Note: This past weekend, as many parts of the world continue to suffer from restrictions on the Mass, thousands of Catholics in approximately seventy cities across France—up from nearly 40 the previous weekend—gathered in front of cathedrals and churches for the third consecutive weekend to remind the government that Mass is essential and to pray for a return to public worship. Despite the reservations of some of their episcopal confreres, three bishops put in an appearance: Archbishop Vincent Dollman, who addressed the people in Cambrai, Bishop Philippe Christory of Chartres, and Bishop Marc Aillet, present for a second time at the pro-Mass rally in Bayonne.
Widely reported in French media, the protests seem to have made an impression: on November 24, Macron announced that public Masses would once again be permitted as of November 29. But Catholics were dismayed to learn the maximum number of faithful allowed is 30—regardless of the size of the church: the same for Chartres Cathedral and for a tiny chapel. The ruling will likely mean many Catholics, both regular and occasional attendees, will be unable to attend Midnight Mass for Christmas this year.
Macron’s ungenerous ruling follows two important legal victories obtained last week. As Crisis reported, the government forbade protestors to pray in public, threatening severe sanctions; Catholics were told to do so would be considered a violation of the 1905 Law of Separation of Church and State. The matter went to court, and two last-minute legal victories were obtained in Paris and in Clermont-Ferrand, ruling that the 1905 Law of Separation does not in fact forbid prayer or even outdoor Mass at a protest. But police blocked the Clermont-Ferrand rally anyways, citing public health concerns.
American Catholics have read recently at First Things about efforts made by Archbishop Salvatore Cordileone of San Francisco and Bishop Nicholas DiMarzio of Brooklyn to ensure the Mass remains public. In the United Kingdom and Ireland, the government has forbidden Catholics to attend Mass at all, and heavy restrictions on public worship remain in many parts of the world. None of us can afford to ignore our fellow-Catholics’ plight, not only because of charity but because as the coronavirus crisis drags on, we may well find ourselves in the same boat. The best and surest means of regaining universal freedom for the Mass is prayer, especially the Rosary.
Or so we were told, again and again, with dazzling eloquence, by Catholics at pro-Mass rallies across France in recent weeks. Some were clerics, but most were lay Catholics, lawyers, professionals, philosophers, academics, fathers of families, proclaiming in heartfelt and occasionally impassioned words that our spiritual need for the Mass is at least as important as our physical need for food. In Montpellier, organizers read aloud from Solzhenitsyn’s 1978 Harvard Commencement Address, with its terrifyingly accurate analysis of the de-spiritualization of the West. In Saint-Malo, the Breton port from which Jacques Cartier set sail to the New World, the father of a family stood before the cathedral and gave the following address, well worth reproducing in full.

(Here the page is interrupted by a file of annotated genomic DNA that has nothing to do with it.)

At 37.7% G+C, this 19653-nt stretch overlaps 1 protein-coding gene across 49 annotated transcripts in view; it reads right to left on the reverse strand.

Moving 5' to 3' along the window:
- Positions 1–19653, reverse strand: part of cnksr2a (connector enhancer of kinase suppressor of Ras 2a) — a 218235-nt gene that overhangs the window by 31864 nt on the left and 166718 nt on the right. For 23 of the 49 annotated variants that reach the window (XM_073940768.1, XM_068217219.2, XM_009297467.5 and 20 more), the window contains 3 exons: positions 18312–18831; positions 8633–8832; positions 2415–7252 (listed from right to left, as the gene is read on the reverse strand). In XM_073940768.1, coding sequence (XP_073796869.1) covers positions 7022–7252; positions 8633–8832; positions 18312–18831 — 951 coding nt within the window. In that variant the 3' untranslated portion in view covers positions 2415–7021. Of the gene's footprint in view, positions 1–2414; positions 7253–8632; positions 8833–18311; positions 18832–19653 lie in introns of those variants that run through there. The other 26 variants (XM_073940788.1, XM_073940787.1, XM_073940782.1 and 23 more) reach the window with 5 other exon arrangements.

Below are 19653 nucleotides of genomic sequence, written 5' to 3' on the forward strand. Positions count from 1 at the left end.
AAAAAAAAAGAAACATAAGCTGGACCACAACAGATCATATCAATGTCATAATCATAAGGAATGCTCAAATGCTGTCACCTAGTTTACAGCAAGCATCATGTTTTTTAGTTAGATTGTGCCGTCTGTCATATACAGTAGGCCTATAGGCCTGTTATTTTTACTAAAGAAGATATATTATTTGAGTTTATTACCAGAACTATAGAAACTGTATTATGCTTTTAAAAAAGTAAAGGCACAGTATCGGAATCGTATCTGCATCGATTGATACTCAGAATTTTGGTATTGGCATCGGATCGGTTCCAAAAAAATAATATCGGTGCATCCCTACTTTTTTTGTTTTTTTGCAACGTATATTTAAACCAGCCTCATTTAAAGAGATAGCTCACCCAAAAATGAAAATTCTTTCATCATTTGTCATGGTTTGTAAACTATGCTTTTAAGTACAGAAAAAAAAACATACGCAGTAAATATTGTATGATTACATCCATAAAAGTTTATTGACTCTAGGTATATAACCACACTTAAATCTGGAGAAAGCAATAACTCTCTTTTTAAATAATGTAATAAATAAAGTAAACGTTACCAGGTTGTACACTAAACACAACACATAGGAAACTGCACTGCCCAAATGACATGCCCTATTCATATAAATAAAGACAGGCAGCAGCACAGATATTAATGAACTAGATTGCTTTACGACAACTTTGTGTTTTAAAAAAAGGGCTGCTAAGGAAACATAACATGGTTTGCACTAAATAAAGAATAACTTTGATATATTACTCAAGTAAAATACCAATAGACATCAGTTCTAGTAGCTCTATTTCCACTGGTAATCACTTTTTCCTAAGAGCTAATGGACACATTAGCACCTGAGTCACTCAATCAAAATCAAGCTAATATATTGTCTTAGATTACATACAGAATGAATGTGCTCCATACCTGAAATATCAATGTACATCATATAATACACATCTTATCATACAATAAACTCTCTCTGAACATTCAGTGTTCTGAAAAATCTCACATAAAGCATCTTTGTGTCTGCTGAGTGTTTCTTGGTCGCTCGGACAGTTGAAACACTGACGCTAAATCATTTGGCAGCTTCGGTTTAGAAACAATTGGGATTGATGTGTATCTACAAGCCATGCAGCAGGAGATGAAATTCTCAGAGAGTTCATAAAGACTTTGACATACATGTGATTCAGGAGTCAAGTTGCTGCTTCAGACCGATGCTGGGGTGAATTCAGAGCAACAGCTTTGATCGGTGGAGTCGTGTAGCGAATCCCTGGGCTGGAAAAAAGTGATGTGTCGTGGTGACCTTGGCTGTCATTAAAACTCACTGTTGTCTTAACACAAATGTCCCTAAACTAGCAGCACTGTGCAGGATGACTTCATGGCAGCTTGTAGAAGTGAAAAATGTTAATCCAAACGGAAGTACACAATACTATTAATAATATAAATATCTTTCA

The gentleman who delivered this speech (and authorized its translation and reproduction here) is the father of a family and a dedicated member of the Militia Immaculata. He wishes to remain anonymous.
Welcome, all. Before taking a moment to reflect on the purpose of our presence here, I would like to ask each of you to take care to wear masks and respect distancing rules between families [required by law in France]. Thank you.
We also thank the police officers here present for their kind protection at this assembly.
This second assembly of believers and faithful Catholics is anything but a protest of activists, as we explained last weekend.
You know—as everyone who reads the news knows—that we were not sent by our clergy. Nor are we people who, as some have claimed, simply want to have our own way, to do as we please, or whose main concern is to “do their own thing on the side”: no. [An allusion to dismissive remarks about pro-Mass protestors made by Archbishop Michel Aupetit of Paris.]
Yes, we are attached to the Mass. Attendance at Mass is a legitimate aspiration for every Catholic, a necessity of life and even a duty. This is why we demand, we insist on, the possibility of assisting at Mass in our churches.
Is it strange that we want to assist at Holy Mass, to ask heaven’s help in the epidemic that has struck? Only fifty years ago, it would have been the most obvious thing in the world, while adhering to sanitary regulations. Yet today we are banned and beaten down, even by some of the leaders among our own clergy.